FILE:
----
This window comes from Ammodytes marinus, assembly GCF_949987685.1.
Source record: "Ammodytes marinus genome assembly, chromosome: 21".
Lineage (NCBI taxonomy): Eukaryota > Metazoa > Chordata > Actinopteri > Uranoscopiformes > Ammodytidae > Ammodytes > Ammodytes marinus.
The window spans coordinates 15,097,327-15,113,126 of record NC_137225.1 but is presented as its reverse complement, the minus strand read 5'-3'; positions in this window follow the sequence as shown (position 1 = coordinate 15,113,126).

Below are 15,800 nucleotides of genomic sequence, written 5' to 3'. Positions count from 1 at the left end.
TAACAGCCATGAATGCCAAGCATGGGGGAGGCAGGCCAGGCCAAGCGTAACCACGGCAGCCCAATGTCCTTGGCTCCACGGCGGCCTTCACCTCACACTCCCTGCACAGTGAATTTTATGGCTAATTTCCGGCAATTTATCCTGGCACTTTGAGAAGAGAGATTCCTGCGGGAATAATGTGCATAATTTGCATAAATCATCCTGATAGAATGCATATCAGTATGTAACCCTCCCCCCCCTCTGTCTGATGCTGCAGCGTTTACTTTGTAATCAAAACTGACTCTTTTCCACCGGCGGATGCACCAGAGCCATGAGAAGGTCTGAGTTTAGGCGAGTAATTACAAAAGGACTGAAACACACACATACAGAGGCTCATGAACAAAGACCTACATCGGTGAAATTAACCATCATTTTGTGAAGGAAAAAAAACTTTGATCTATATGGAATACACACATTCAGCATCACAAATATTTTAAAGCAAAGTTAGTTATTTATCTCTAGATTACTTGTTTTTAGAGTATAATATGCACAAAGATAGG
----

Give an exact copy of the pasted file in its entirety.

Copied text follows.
This window comes from Ammodytes marinus, assembly GCF_949987685.1.
Source record: "Ammodytes marinus genome assembly, chromosome: 21".
Lineage (NCBI taxonomy): Eukaryota > Metazoa > Chordata > Actinopteri > Uranoscopiformes > Ammodytidae > Ammodytes > Ammodytes marinus.
The window spans coordinates 15,097,327-15,113,126 of record NC_137225.1 but is presented as its reverse complement, the minus strand read 5'-3'; positions in this window follow the sequence as shown (position 1 = coordinate 15,113,126).

Below are 15,800 nucleotides of genomic sequence, written 5' to 3'. Positions count from 1 at the left end.
TAACAGCCATGAATGCCAAGCATGGGGGAGGCAGGCCAGGCCAAGCGTAACCACGGCAGCCCAATGTCCTTGGCTCCACGGCGGCCTTCACCTCACACTCCCTGCACAGTGAATTTTATGGCTAATTTCCGGCAATTTATCCTGGCACTTTGAGAAGAGAGATTCCTGCGGGAATAATGTGCATAATTTGCATAAATCATCCTGATAGAATGCATATCAGTATGTAACCCTCCCCCCCCTCTGTCTGATGCTGCAGCGTTTACTTTGTAATCAAAACTGACTCTTTTCCACCGGCGGATGCACCAGAGCCATGAGAAGGTCTGAGTTTAGGCGAGTAATTACAAAAGGACTGAAACACACACATACAGAGGCTCATGAACAAAGACCTACATCGGTGAAATTAACCATCATTTTGTGAAGGAAAAAAAACTTTGATCTATATGGAATACACACATTCAGCATCACAAATATTTTAAAGCAAAGTTAGTTATTTATCTCTAGATTACTTGTTTTTAGAGTATAATATGCACAAAGATAGG